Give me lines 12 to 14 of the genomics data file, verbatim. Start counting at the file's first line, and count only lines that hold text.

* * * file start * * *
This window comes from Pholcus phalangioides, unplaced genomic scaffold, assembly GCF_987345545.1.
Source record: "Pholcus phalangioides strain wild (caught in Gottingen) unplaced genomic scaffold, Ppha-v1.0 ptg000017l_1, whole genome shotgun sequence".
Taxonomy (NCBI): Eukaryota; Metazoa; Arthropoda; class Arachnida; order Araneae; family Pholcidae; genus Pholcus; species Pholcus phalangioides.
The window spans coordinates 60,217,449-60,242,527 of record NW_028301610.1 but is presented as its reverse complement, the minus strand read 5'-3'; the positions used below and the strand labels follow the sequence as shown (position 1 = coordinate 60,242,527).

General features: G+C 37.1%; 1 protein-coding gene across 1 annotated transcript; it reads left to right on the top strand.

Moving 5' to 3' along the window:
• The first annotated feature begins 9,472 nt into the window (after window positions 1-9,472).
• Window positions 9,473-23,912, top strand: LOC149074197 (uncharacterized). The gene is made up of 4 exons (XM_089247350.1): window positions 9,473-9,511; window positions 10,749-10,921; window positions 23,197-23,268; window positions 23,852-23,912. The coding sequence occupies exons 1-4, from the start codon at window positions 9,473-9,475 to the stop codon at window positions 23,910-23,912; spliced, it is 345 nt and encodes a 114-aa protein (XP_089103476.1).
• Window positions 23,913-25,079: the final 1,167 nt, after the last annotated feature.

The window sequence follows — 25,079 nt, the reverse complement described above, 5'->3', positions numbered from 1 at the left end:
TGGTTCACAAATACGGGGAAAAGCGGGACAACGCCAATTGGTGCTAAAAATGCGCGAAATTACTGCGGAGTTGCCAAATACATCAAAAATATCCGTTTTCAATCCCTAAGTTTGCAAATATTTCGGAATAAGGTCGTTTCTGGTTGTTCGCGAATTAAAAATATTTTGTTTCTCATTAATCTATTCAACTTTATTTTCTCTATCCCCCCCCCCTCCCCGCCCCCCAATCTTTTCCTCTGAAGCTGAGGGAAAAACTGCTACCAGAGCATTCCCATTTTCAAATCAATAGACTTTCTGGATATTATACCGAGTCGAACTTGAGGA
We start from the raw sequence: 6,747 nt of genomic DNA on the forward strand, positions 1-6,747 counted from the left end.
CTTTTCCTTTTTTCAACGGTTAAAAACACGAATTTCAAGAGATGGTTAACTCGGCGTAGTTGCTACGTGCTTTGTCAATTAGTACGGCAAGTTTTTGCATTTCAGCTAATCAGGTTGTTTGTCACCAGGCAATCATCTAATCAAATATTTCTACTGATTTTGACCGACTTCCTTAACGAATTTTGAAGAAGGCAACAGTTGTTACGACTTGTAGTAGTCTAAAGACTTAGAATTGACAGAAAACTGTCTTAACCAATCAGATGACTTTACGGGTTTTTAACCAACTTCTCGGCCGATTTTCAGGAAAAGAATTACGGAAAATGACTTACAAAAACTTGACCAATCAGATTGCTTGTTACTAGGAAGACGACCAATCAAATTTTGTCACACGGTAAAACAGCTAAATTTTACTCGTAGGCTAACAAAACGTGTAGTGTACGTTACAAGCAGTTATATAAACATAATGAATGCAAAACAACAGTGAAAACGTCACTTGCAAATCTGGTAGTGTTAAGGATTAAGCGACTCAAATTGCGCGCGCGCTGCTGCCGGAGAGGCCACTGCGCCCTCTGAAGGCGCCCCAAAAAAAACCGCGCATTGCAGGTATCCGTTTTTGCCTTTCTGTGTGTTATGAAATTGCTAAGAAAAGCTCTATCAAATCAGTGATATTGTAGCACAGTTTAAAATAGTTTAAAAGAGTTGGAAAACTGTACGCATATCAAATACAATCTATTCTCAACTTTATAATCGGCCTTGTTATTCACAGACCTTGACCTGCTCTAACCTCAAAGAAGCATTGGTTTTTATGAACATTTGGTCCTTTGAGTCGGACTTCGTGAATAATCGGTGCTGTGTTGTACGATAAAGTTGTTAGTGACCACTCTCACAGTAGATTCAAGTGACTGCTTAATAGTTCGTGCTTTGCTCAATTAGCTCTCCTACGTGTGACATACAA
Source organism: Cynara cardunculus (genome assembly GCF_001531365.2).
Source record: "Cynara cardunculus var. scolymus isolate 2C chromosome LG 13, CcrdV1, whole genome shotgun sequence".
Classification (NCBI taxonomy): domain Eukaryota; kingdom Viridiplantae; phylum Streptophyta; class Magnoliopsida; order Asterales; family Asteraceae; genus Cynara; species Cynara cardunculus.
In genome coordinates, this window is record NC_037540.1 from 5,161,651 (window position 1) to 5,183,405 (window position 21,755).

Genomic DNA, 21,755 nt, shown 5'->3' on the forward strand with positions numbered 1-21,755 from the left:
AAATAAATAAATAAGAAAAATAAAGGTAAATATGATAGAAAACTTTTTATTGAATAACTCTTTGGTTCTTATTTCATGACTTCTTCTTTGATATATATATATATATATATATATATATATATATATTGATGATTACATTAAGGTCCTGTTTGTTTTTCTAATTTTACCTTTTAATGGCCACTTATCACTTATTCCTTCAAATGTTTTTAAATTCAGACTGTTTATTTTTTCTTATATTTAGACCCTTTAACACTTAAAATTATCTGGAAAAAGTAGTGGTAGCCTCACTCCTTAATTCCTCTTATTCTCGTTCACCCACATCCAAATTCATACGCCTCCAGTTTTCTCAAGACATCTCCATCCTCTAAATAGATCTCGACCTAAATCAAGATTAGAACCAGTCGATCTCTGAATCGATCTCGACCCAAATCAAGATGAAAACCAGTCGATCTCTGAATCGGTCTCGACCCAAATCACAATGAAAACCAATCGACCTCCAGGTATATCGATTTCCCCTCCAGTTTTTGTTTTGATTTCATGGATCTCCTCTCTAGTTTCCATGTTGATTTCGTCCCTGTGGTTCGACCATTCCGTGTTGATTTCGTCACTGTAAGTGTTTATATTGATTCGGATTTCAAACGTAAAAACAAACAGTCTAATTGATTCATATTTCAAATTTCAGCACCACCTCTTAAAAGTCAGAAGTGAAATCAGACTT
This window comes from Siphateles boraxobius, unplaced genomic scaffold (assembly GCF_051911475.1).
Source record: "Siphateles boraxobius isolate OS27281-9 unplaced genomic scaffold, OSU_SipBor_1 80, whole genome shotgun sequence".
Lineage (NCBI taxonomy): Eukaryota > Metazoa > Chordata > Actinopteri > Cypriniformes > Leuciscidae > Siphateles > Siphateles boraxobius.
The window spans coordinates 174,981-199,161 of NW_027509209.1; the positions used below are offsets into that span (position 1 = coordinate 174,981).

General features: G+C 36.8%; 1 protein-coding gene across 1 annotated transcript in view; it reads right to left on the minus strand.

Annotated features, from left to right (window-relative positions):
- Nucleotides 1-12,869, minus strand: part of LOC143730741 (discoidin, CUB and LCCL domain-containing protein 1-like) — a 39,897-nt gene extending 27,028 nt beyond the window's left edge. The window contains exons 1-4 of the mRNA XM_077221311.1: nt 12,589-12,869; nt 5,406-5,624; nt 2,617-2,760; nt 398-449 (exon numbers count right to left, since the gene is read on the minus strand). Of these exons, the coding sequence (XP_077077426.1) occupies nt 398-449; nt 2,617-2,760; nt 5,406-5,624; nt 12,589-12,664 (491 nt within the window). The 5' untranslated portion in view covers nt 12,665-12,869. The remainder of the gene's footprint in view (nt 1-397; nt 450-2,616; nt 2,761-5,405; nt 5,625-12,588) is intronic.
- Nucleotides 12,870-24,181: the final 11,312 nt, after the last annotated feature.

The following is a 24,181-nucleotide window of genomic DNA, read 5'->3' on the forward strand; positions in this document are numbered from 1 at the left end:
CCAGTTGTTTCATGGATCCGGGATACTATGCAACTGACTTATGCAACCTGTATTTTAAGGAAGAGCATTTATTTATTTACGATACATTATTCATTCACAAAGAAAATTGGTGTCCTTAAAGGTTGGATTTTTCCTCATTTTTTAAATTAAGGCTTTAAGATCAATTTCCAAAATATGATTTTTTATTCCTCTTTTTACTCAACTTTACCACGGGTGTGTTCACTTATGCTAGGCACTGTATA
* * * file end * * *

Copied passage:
We start from the raw sequence: 6,747 nt of genomic DNA on the forward strand, positions 1-6,747 counted from the left end.
CTTTTCCTTTTTTCAACGGTTAAAAACACGAATTTCAAGAGATGGTTAACTCGGCGTAGTTGCTACGTGCTTTGTCAATTAGTACGGCAAGTTTTTGCATTTCAGCTAATCAGGTTGTTTGTCACCAGGCAATCATCTAATCAAATATTTCTACTGATTTTGACCGACTTCCTTAACGAATTTTGAAGAAGGCAACAGTTGTTACGACTTGTAGTAGTCTAAAGACTTAGAATTGACAGAAAACTGTCTTAACCAATCAGATGACTTTACGGGTTTTTAACCAACTTCTCGGCCGATTTTCAGGAAAAGAATTACGGAAAATGACTTACAAAAACTTGACCAATCAGATTGCTTGTTACTAGGAAGACGACCAATCAAATTTTGTCACACGGTAAAACAGCTAAATTTTACTCGTAGGCTAACAAAACGTGTAGTGTACGTTACAAGCAGTTATATAAACATAATGAATGCAAAACAACAGTGAAAACGTCACTTGCAAATCTGGTAGTGTTAAGGATTAAGCGACTCAAATTGCGCGCGCGCTGCTGCCGGAGAGGCCACTGCGCCCTCTGAAGGCGCCCCAAAAAAAACCGCGCATTGCAGGTATCCGTTTTTGCCTTTCTGTGTGTTATGAAATTGCTAAGAAAAGCTCTATCAAATCAGTGATATTGTAGCACAGTTTAAAATAGTTTAAAAGAGTTGGAAAACTGTACGCATATCAAATACAATCTATTCTCAACTTTATAATCGGCCTTGTTATTCACAGACCTTGACCTGCTCTAACCTCAAAGAAGCATTGGTTTTTATGAACATTTGGTCCTTTGAGTCGGACTTCGTGAATAATCGGTGCTGTGTTGTACGATAAAGTTGTTAGTGACCACTCTCACAGTAGATTCAAGTGACTGCTTAATAGTTCGTGCTTTGCTCAATTAGCTCTCCTACGTGTGACATACAA
Source organism: Cynara cardunculus (genome assembly GCF_001531365.2).